New Jersey sets guidance for transgender students

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The New Jersey Department of Education announced Thursday new guidance to help schools provide a supportive environment for transgender students.

The plan addresses areas like privacy, identification, participation and resources.

Jamie Bruesehoff says that her 11-year-old daughter Rebekah is transgender and is a youth activist righting for the rights of her fellow transgender students.

Bruesehoff says that her daughter's activism grew out of last year's move by the Trump administration to rescind federal guidance to schools about transgender rights.

“It was really upsetting to have to look at our daughter at 10 years old at the time and say the administration was saying ‘We don’t have your back. We aren’t going to protect your rights, you’re on your own,’” she says.

RELATED: Gender change on birth certificates now easier in New Jersey
RELATED: NJSIAA implements new rules for transgender high school athletes

New Jersey passes its own laws to protect those rights and now the Department of Education released those guidelines to all schools in the state. 

Under the guidelines, school staff and faculty must recognize a student’s preferred gender identity without parental permission. The staff does not need to notify parents of a student’s gender identity in case they do not have family support.

Faculty must also allow transgender students to dress in a way that matches their gender identity and they must have access to bathrooms and locker rooms that match it.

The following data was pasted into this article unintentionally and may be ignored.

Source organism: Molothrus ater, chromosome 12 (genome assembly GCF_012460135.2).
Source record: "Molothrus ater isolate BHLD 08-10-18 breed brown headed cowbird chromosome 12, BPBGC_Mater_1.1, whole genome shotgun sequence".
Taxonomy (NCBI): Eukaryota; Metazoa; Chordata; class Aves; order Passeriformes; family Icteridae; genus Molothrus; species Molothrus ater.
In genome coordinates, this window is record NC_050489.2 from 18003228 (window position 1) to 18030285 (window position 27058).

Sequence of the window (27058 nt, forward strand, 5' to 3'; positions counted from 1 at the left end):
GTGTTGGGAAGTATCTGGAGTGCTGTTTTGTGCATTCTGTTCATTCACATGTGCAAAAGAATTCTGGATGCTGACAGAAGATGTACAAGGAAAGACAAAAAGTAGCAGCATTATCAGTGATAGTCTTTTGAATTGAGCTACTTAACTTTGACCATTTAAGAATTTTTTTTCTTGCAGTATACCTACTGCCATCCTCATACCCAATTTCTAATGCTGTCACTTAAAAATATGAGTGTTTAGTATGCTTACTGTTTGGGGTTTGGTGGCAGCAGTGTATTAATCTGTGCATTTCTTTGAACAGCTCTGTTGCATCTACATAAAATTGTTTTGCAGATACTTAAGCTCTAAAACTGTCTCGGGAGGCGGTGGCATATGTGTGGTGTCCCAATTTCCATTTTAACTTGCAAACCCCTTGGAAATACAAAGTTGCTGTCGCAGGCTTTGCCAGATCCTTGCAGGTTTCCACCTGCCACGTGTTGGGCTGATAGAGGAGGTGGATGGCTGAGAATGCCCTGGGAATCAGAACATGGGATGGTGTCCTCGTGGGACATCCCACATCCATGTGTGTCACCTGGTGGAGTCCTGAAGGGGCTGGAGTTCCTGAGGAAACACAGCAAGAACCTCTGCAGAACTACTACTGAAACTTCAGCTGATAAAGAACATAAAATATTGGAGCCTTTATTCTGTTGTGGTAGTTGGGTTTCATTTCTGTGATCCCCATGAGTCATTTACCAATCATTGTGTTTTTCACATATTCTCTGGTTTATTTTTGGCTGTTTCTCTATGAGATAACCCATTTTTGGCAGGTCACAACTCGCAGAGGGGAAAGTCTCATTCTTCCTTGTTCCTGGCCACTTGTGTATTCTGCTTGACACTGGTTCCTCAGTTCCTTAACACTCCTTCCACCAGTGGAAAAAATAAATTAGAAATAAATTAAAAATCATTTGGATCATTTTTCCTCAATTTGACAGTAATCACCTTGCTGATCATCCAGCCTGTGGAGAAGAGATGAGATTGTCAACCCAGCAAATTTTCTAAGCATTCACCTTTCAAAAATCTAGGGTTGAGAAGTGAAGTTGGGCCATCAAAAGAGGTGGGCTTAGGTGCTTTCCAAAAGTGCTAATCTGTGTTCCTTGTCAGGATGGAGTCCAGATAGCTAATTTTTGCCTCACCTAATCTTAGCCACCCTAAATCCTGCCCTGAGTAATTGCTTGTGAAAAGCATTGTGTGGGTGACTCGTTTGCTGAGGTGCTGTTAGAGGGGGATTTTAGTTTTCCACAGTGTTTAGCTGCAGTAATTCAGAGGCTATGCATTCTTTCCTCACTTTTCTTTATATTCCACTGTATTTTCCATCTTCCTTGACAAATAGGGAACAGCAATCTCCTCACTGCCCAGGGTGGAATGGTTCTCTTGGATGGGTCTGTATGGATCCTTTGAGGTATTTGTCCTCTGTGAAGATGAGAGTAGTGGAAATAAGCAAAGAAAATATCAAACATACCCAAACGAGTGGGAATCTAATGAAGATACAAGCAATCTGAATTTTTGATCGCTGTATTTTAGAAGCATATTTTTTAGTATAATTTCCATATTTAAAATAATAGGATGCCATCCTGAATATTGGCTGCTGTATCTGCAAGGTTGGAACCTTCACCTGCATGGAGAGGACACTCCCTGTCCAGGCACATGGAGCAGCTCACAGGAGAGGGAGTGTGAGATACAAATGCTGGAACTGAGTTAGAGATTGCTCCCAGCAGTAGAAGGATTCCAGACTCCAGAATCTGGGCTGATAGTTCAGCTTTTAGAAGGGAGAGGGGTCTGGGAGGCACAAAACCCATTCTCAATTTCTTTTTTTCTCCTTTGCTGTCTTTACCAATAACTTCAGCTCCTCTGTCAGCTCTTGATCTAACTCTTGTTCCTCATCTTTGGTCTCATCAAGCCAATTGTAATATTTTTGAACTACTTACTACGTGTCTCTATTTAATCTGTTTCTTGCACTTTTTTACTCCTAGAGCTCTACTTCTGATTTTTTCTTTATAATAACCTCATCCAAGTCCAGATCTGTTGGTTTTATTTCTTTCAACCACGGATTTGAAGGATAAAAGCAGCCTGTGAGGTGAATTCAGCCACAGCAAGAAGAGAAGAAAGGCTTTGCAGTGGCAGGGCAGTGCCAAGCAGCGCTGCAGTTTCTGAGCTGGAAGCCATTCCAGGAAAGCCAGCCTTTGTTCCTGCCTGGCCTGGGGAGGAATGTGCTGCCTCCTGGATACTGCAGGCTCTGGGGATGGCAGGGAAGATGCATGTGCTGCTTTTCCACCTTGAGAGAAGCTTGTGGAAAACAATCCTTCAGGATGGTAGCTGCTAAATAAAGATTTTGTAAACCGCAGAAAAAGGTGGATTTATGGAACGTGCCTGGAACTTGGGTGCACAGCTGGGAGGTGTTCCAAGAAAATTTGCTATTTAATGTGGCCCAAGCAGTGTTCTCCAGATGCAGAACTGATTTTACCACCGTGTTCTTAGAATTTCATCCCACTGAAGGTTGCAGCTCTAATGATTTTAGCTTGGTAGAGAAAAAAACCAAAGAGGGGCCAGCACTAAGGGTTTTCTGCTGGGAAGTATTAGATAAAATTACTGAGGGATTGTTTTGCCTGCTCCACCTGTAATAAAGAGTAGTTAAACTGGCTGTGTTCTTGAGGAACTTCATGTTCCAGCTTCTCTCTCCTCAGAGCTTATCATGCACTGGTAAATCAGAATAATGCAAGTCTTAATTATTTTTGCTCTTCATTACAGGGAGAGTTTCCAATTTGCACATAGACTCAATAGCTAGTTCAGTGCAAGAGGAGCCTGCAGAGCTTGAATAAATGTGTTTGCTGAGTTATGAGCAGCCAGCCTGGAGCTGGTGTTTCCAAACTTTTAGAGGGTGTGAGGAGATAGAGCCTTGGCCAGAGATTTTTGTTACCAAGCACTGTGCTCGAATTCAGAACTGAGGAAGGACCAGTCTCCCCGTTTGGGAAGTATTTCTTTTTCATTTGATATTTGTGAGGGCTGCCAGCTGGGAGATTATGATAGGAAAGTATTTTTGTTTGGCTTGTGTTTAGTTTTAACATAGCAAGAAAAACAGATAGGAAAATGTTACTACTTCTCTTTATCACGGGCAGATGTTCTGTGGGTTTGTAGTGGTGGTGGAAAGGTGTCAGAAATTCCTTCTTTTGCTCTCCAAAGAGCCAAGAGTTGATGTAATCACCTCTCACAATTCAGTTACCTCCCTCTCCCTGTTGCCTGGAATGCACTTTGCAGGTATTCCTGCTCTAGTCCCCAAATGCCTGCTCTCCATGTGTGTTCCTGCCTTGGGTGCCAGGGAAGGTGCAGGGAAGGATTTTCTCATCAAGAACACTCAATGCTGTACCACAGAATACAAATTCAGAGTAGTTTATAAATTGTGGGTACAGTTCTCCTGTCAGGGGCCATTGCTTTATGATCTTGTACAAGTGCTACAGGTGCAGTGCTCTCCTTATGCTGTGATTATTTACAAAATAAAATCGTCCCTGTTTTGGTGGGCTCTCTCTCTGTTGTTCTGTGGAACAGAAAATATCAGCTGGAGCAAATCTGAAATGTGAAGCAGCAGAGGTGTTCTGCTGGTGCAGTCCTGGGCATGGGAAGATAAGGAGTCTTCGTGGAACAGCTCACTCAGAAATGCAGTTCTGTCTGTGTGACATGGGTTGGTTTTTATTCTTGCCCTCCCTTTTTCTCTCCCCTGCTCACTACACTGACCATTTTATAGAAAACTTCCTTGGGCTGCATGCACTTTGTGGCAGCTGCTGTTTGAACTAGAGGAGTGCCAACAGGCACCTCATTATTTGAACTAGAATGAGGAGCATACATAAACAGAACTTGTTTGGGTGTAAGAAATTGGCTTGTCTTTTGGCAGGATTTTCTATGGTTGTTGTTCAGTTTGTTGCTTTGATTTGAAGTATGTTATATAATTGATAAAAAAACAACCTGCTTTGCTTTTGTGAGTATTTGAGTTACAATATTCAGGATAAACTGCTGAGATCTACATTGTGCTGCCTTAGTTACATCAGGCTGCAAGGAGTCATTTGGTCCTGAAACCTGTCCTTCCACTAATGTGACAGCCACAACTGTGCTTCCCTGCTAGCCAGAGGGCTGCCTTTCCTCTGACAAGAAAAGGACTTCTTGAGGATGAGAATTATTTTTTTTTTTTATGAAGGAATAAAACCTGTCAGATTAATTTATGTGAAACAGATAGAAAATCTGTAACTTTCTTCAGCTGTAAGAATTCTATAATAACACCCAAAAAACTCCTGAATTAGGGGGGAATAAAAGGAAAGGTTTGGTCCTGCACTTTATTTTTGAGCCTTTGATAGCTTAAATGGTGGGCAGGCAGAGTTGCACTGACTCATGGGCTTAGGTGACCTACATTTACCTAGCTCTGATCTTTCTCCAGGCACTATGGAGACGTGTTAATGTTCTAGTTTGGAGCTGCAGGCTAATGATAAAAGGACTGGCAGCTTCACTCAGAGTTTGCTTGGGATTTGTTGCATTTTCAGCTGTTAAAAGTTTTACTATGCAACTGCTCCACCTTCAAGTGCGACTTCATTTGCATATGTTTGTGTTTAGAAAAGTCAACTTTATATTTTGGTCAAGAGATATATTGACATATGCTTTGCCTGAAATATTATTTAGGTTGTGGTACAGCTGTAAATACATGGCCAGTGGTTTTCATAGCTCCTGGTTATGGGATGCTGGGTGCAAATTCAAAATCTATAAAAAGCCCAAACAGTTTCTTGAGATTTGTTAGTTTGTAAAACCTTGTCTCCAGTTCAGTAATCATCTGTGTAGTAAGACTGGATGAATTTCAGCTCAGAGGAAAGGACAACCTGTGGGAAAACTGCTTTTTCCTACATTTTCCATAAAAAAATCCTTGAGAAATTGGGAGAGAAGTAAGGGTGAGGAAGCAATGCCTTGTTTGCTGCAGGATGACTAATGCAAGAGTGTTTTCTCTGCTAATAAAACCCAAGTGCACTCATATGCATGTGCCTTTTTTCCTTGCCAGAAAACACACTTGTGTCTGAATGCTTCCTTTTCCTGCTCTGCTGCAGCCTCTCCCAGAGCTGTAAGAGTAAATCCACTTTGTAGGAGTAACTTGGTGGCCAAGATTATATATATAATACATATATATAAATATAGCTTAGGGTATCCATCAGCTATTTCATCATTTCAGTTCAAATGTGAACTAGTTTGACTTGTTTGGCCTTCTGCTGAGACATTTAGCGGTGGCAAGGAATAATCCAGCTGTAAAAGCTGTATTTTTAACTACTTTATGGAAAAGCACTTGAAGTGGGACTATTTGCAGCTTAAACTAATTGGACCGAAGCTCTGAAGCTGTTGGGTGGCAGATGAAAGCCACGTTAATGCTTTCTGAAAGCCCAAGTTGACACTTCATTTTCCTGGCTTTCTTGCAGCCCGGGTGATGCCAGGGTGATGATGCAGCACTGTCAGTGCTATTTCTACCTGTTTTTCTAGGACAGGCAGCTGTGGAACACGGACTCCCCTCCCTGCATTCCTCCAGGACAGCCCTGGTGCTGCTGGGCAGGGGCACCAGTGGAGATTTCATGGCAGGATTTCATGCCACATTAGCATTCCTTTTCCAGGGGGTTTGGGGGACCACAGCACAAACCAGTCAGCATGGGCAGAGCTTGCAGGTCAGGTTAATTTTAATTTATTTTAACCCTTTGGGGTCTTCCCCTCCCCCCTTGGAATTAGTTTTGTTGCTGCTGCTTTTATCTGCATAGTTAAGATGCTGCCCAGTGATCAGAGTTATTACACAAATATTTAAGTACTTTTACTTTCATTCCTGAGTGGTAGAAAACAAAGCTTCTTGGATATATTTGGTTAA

The school should also use the student’s preferred name and pronoun.

“Which is huge because if a kid goes to school and says ‘I’m going by this name this is who I am’ and then a substitute teacher calls them by a different name it can be traumatic and it outs them over and over again to their peers,” Bruesehoff says.

A transgender student must also be allowed “to participate in intramural and interscholastic athletics in a manner consistent with their gender identity.”

The guidance was developed after a year of collaborating with experts.

But not everyone is happy with the new rules. The New Jersey Family Policy Council is one of the law's opponents.

The group argues that decisions about who uses which school bathroom should be made at a local level and not decided by the state.

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